name (or annotate) methods to tell Tapestry under what circumstances a method should be invoked.
<br> <br>Tapestry will adapt to your classes. It will call your methods, passing
in values via method parameters. Instead of the rigidness of a fixed interface to implement,
Tapestry will simply adapt to your classes, using the hints provided by annotations and simple
naming conventions. <br> <br>Because of this, Tapestry will be able to change
internally to a great degree without it affecting any of the application code you write. This
should finally crack the backwards compatibility nut, allowing you to have great assurance
that you can upgrade to future releases of Tapestry without breaking your existing applications.
<br> <br>This is already evident in Tapestry 5.1, where many new features and
improvements have occurred, but is still 100% backwards compatible to Tapestry 5.0, as long
as you&#39;ve avoided the temptation to make use of internal APIs. <br></td></tr>
            <tr><td class="diff-added-lines" style="background-color: #dfd;">Introductory
text here... <br></td></tr>
            <tr><td class="diff-unchanged" > <br>h2. Who is using Tapestry?
<br></td></tr>
            <tr><td class="diff-snipped" >...<br></td></tr>
        </table>
</div>                            <h4>Full Content</h4>
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  <h1>
    <img src="http://people.apache.org/~uli/images/tapestry.png" alt="Tapestry" id="tapestry"/>
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  <div id="aside">Component oriented framework for creating dynamic, robust, highly
scalable web applications in Java.</div>
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	<li><h3><a name="Index-Javapower"></a>Java power</h3>
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<p><b>We think you will love Tapestry!</b> Give us 20 minutes and <b><a
href="/confluence/pages/createpage.action?spaceKey=TAPESTRY&amp;title=Tutorial&amp;linkCreation=true&amp;fromPageId=20645177"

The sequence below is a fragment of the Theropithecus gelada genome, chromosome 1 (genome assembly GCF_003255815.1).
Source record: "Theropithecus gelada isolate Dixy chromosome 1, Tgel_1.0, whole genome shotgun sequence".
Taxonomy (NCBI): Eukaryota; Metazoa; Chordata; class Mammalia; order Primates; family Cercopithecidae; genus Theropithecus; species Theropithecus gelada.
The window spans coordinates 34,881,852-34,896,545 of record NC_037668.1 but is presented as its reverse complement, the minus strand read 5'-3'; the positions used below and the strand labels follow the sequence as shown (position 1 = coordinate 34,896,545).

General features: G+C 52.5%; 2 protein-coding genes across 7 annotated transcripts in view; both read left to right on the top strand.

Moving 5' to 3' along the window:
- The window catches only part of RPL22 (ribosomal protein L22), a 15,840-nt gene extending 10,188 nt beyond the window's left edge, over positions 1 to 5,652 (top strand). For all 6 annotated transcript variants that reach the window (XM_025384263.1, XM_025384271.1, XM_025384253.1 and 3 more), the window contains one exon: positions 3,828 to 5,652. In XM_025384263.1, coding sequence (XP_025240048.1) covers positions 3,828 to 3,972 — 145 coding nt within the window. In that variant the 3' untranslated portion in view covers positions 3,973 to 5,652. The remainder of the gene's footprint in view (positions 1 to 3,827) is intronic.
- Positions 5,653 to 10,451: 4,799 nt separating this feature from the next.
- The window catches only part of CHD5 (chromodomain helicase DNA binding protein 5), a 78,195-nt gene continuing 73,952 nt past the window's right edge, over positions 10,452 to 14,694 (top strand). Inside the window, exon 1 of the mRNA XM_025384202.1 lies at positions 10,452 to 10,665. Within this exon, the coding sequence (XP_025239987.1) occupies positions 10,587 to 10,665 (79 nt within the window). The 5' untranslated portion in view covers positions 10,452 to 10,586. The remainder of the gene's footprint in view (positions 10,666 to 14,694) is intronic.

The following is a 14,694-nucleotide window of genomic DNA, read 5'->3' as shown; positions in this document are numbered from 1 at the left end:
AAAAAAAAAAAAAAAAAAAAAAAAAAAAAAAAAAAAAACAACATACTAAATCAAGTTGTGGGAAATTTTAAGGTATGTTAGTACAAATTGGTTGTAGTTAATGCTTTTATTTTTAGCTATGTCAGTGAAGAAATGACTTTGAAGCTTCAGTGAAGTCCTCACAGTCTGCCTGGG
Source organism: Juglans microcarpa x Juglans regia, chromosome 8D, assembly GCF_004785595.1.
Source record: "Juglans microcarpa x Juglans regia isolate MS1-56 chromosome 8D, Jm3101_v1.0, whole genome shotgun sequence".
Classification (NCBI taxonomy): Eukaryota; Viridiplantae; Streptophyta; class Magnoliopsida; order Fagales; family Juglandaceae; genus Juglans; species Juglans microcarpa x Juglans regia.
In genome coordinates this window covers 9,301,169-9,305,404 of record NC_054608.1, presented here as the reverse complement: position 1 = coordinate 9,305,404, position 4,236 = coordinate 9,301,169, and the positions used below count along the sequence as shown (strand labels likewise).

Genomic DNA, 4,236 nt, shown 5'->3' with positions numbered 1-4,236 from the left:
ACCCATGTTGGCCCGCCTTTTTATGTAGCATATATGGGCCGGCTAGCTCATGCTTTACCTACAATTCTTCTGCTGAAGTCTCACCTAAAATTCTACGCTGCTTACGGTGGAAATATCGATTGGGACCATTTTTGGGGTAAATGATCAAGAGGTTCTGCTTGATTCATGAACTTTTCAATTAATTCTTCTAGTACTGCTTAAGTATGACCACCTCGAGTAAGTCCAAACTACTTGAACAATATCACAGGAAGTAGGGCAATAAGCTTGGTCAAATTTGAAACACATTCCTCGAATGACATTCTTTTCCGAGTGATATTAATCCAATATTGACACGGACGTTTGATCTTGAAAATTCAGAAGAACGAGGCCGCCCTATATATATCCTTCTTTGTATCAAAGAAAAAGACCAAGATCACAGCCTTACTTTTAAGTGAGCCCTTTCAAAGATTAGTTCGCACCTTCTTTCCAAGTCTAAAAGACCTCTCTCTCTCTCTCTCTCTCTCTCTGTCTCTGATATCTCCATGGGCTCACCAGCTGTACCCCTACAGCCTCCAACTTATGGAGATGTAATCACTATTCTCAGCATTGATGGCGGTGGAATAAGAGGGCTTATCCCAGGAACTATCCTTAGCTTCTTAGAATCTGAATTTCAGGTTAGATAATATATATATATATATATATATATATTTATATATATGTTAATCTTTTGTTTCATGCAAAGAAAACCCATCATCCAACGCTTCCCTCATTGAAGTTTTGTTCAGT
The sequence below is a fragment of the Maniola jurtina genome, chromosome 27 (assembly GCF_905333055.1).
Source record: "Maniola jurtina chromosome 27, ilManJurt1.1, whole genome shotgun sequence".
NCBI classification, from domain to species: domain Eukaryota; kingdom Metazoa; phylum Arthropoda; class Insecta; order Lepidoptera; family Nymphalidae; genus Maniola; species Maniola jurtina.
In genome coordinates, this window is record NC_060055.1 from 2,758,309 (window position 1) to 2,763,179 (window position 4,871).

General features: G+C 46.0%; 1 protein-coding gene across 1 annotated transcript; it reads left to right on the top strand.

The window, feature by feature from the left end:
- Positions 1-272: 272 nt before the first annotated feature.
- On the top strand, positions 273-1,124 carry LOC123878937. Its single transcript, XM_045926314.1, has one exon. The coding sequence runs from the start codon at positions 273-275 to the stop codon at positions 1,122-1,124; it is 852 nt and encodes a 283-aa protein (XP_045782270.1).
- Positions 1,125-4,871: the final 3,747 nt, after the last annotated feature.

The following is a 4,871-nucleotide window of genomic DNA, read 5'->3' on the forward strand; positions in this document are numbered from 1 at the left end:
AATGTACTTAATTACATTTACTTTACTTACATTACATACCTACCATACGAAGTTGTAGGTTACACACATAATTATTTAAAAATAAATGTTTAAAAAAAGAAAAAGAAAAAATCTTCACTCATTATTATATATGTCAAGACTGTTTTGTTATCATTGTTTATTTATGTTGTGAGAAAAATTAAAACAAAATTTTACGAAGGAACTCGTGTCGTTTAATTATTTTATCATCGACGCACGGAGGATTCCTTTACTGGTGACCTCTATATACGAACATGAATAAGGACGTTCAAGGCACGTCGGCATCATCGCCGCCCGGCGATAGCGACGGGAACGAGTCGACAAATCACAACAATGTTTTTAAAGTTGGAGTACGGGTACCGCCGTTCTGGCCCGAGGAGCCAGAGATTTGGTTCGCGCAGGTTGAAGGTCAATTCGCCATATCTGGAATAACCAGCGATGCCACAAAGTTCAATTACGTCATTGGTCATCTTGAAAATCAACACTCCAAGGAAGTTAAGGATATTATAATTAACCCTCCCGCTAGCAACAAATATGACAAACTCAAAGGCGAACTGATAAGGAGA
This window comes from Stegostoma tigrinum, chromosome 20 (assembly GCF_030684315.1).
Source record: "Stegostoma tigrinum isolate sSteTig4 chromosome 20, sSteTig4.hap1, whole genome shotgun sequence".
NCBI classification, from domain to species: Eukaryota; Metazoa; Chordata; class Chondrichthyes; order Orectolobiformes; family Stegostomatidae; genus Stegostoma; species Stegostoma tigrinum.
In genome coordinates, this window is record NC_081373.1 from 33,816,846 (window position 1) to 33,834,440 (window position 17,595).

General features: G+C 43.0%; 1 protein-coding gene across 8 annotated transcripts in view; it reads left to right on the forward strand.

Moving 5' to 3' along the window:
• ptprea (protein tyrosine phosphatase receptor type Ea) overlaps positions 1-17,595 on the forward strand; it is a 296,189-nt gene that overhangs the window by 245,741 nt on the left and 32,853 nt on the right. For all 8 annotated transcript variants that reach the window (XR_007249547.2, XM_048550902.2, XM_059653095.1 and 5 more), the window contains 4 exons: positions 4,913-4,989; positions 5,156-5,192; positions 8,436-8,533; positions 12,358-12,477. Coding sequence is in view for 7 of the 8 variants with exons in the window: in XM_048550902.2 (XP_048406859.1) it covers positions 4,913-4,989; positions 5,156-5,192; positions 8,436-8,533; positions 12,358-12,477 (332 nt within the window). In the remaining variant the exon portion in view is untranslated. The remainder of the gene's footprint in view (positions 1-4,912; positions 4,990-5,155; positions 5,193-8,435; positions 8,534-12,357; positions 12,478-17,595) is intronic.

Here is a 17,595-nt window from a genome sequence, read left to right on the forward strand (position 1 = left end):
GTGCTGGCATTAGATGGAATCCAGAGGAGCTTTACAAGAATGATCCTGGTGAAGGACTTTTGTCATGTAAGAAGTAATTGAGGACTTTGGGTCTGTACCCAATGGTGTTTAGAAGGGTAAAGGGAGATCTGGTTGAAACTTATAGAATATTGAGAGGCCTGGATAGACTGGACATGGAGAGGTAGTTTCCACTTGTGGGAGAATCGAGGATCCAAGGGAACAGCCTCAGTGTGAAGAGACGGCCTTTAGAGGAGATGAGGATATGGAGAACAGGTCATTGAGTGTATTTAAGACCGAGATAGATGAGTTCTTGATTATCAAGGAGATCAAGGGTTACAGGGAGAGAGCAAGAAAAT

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<h2><a name="Index-News%21Feedicon.gif%21https%3A%2F%2Fcwiki.apache.org%2Fconfluence%2Fcreaterssfeed.action%3Ftypes%3Dblogpost%26spaces%3DTAPESTRY%26title%3DApacheTapestryNewsRSSFeed%26labelString%253D%26sort%3Dmodified%26maxResults%3D10%26timeSpan%3D5%26confirm%3DCreate%26showContent%3Dfalse%26showDiff%3Dfalse"></a>News
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                <a class="blogDate" href="/confluence/display/TAPESTRY/2010/05/26">Wednesday,
26 May 2010</a>
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        <div class="blogpost" style="margin-bottom: 30px">
            <div><a class="blogHeading" href="/confluence/display/TAPESTRY/2010/05/26/New+Website">New
Website</a></div>

            <div class="pagesubheading">
                            Last changed Jul 08, 2010 11:05 by <a class="confluence-userlink
username:uli url fn" href="/confluence/display/~uli">Ulrich Stärk</a>
                                            </div>
                <div class="wiki-content">
                 <p>The Apache Tapestry project is pleased to announce the launch of
its new website...</p>

<p>Lorem ipsum dolor sit amet, consectetur adipiscing elit. Aliquam a felis diam, vel
ultrices quam. Etiam ligula nisl, tristique id tincidunt ut, blandit non nisi. Nulla ultricies
lacinia ipsum, sit amet pellentesque nibh rutrum in. Nulla facilisi. Vestibulum eget felis
sed ipsum vestibulum laoreet. Morbi vitae odio erat. Vivamus eu mauris eu purus euismod auctor
at at lectus. Quisque varius blandit nibh, &hellip;</p>
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                                    <p><a href="/confluence/display/TAPESTRY/2010/05/26/New+Website"
title="Read the rest of New Website">Read more&hellip;</a></p>
                            <div class="endsection">
                <b>Posted at May 26, 2010</b> by
                <img src="/confluence/images/icons/user_16.gif" height="16" width="16"
border="0" align="absmiddle" title="User Profile: Ulrich St&#xE4;rk">
                <a class="confluence-userlink username:uli url fn" href="/confluence/display/~uli">Ulrich
Stärk</a>                |
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                                    <a href="/confluence/display/TAPESTRY/2010/05/26/New+Website?showComments=true#comments">0
comments</a>
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                    <a href="/confluence/pages/editblogpost.action?pageId=21791140">Edit</a>
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<h2><a name="Index-WelcometoApacheTapestry%21"></a>Welcome to Apache Tapestry!</h2>

<p>Introductory text here...</p>

<h2><a name="Index-WhoisusingTapestry%3F"></a>Who is using Tapestry?</h2>